For the second half of our holiday, we drove over to Schaffhausen, primarily to see the Rhine Falls – but more of them later…
On the way we stopped off at a small village called Kaiserstuhl, which sits on the Swiss side of the Rhine and border with Germany. So we took great delight in walking over the bridge into a different country. Indeed, although we had planned to stay wholly in Switzerland during our trip, we were encouraged by not being challenged at gunpoint on the border (in fact we saw nobody), so we decided to take the direct route to Schaffhausen from there. This involved going into or, rather, through Germany not once, but twice. (Such is the weird shape of the border in that area, that there is even a small German enclave completely inside Switzerland, called Büsingen am Hochrhein). Maybe it was because we crossed the borders at lunchtime, but we didn’t get stopped once.
Having checked in to our hotel, we again went for a wander around the town. I can certainly recommend a visit and I hope my pictures do justice to both of the locations we visited.
Interesting footnote: Although Switzerland was not directly involved in the 2nd World War, Schaffhausen and the building in the last photo in particular, was bombed on 1st April 1944. This was apparently due to a navigational error, caused by bad weather conditions. Wiki says that it was mistaken for Ludwigshafen am Rhein, as it sits on the north side of the Rhine. Four million dollars were paid in restitution and, the writing on the front indicates that, the building was rebuilt in 1945.
Like most of you, I’m pretty much confined to barracks for the duration of this Coronavirus outbreak. So I thought I’d dig into my archives to find you some interesting items to cheer you all up (and to give me something to do of course! 😊)
For the first in this series, I’ve gone back to January 2006 and 2008, when I visited the Chateau D’Oex Balloon Festival. As you will see below, the balloons on display are many and varied, with some incredible designs. The colours are so vibrant, especially in what was bright sunshine, I just had to take a lot of photographs.
Stay safe and healthy. And a big THANK YOU to all those who are working tirelessly to keep the rest of us alive and well.
You could never accuse the Swiss of not knowing how to throw a good party. Today was the last Sunday of the annual winter Carnival in the village, which starts every year on 6th January. (So that’s at least 7 weeks of celebration!) Today, the programme promised music and a procession of the main characters, namely the Peluches (who wear masks and sheepskins) and the Empaillés (who also wear masks and a rather large sacking ‘suit’ stuffed with straw). In addition several people attend wearing fancy dress and there’s a huge amount of confetti, either thrown, usually by the children, or cannoned out from the top of a bus… (See pic 18).
I’m pretty sure that it’s still the pantomime season in the UK. So this “Fresh” video by Kool and the Gang is a great way of celebrating this wonderful British tradition.
“Oh no it isn’t” I hear you say…
“Oh, yes it is!” I reply… 🤣😂
Oh, how I miss Berwick Kaler at the York Theatre. He was an institution.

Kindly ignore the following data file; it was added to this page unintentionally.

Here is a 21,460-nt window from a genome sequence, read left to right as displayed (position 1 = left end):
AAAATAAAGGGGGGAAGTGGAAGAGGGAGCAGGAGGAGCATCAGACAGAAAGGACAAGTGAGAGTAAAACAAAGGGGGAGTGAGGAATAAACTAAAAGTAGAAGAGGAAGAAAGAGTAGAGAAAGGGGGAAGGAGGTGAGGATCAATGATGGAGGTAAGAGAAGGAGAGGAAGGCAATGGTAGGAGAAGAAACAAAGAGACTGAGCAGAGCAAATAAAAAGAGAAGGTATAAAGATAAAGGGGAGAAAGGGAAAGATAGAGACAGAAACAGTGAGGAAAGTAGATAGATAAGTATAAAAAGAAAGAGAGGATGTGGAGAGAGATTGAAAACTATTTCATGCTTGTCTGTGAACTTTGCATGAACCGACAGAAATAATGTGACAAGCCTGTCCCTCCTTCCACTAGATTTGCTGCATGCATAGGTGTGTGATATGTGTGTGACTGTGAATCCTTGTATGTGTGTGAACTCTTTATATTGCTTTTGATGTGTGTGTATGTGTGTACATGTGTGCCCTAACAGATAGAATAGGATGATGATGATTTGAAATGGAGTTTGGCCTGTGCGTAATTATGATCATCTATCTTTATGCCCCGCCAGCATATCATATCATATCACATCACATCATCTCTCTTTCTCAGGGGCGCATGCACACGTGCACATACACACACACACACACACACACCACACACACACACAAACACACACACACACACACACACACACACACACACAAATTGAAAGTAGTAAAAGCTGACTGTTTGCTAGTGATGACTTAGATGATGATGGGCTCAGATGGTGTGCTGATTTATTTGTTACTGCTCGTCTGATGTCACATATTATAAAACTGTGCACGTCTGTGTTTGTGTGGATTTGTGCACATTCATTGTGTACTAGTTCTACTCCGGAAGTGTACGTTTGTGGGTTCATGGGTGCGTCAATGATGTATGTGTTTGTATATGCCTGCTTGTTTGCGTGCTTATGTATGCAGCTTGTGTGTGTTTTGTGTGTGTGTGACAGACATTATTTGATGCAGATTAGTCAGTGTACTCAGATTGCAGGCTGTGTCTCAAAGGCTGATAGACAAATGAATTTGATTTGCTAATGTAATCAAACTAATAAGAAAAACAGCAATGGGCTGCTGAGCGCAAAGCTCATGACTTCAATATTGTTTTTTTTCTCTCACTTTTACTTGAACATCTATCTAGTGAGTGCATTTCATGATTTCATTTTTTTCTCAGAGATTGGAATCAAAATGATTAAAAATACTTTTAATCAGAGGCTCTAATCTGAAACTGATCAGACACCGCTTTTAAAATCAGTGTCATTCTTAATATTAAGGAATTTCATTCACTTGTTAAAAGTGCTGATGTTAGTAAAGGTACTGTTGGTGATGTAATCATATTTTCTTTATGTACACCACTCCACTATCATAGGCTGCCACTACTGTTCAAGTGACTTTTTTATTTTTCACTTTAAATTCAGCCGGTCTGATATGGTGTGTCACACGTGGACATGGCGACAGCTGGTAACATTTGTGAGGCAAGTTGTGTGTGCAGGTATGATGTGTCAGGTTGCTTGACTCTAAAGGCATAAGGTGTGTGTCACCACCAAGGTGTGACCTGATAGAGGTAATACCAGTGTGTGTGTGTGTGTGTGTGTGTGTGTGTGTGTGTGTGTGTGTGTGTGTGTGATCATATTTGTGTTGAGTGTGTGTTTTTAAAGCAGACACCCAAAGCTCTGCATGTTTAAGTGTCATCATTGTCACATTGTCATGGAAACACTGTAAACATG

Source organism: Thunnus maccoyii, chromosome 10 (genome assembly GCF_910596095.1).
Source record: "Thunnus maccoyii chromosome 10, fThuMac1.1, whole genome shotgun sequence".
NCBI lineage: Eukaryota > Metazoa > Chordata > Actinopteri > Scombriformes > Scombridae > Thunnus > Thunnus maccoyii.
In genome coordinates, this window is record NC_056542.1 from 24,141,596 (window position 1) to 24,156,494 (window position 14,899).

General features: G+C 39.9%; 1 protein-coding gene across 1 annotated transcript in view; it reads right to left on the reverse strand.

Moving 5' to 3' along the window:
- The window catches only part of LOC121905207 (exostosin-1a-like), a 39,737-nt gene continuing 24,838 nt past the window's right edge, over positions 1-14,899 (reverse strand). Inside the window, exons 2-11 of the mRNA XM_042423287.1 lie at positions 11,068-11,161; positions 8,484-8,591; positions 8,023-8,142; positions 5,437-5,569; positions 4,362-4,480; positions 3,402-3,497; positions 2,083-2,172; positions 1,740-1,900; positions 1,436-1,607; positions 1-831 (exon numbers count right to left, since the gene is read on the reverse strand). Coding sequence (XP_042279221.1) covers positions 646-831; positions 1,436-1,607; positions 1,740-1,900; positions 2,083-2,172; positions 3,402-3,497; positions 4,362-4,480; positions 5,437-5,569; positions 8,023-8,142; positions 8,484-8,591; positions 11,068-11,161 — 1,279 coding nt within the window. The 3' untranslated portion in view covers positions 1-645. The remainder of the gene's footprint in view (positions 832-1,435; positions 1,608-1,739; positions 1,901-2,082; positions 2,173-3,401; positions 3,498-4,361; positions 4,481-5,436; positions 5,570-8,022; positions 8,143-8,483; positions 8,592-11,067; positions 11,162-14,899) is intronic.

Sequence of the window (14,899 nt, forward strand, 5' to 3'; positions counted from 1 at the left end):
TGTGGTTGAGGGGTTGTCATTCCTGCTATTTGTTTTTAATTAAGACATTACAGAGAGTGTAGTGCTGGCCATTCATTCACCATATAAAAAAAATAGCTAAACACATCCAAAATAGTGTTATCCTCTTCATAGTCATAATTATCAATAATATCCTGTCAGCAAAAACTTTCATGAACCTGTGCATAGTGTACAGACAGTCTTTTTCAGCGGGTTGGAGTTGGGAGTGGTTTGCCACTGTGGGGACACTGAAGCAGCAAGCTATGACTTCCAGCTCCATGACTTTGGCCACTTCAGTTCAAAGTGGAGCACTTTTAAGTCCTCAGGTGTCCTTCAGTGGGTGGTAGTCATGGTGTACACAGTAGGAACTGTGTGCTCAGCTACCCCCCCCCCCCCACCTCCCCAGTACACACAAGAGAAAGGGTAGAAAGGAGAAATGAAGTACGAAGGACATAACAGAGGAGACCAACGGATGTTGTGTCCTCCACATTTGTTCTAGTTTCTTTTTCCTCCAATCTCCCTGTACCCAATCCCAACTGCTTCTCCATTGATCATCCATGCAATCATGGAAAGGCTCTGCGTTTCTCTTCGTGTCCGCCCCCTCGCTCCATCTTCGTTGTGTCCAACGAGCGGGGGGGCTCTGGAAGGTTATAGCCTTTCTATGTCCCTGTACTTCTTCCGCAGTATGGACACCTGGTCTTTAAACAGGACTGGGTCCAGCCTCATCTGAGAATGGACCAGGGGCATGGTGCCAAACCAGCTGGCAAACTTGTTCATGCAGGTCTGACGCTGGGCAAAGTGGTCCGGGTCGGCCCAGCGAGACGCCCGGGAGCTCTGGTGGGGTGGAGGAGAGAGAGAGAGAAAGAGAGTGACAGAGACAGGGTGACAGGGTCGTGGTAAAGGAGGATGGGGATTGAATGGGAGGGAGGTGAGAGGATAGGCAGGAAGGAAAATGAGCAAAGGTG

My apologies for not publishing a ‘real’ post for a while but, like many bloggers it seems, I’ve been busy doing nothing in particular.
Anyway a few months ago now, my wife organised a trip to Iceland with her friend Kate, so I had a look for something to do while she was away. Naturally I wanted to find some warmer weather and I looked at the AIMS marathon calendar for some inspiration. To my delight I discovered that the Malta Challenge Marathon was on at the same time. It consists of 3 races over 3 days, covering a 10 miler, a 5k then a Half marathon. So I entered, arranged all my travel and set about getting fit. My training was going really well (even running while I was away in Finland and Mykonos) and I’d managed to get up to 20k in a respectable 1h 50 mins, so I figured I was ready… That is until my final training run, the Saturday before I left, and my left calf seized up yet again! (Insert a suitable curse or emoji here).
Thankfully I had another reason to go… My father spent some time in Malta after the War, as a Signalman on a minesweeper and he had mentioned enjoying some time ashore down a street which he called “The Gut”, but is actually called Strait Street in English. So when my wife and I went to Malta / Gozo a few years ago, we searched for a copy of a book by George Cini, called Strait Street. We couldn’t find an English copy anywhere, so I got in touch with George and managed to get hold of a copy to give to my dad. During my email exchanges with George, I mentioned my dad’s book and he suggested I present a copy of it, personally, to the Fondazzioni Wirt Artna (FWA), which is an organisation dedicated to preserving the history of the island. And so that was also arranged…
So, like London buses, you don’t hear anything from me for a while and now a few posts of my, sometimes very wet, time in Malta & Gozo, beginning with the Mdina…
The remainder of our holiday was spent on the Finnish mainland. After catching the ferry back from Brändö, we drove up the west coast via the beautiful, UNESCO World Heritage town of Rauma and then on to Yyteri beach, which is one of the longest sandy beaches in Scandinavia at around 6km. From there we turned east to our base for the next 4 nights, which was a self-catering wooden lodge, or chalet, next to Lake Vesijako.